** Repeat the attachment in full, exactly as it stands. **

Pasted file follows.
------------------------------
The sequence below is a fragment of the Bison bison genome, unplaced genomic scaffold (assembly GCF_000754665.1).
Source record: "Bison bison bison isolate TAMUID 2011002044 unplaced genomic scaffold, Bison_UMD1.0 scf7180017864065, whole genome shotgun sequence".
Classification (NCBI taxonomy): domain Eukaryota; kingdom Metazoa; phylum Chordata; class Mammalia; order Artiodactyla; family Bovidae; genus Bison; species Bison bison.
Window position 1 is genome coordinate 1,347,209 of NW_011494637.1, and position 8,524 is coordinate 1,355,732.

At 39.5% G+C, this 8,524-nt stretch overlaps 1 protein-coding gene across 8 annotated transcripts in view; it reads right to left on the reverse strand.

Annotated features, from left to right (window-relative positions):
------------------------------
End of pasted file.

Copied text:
The sequence below is a fragment of the Bison bison genome, unplaced genomic scaffold (assembly GCF_000754665.1).
Source record: "Bison bison bison isolate TAMUID 2011002044 unplaced genomic scaffold, Bison_UMD1.0 scf7180017864065, whole genome shotgun sequence".
Classification (NCBI taxonomy): domain Eukaryota; kingdom Metazoa; phylum Chordata; class Mammalia; order Artiodactyla; family Bovidae; genus Bison; species Bison bison.
Window position 1 is genome coordinate 1,347,209 of NW_011494637.1, and position 8,524 is coordinate 1,355,732.

At 39.5% G+C, this 8,524-nt stretch overlaps 1 protein-coding gene across 8 annotated transcripts in view; it reads right to left on the reverse strand.

Annotated features, from left to right (window-relative positions):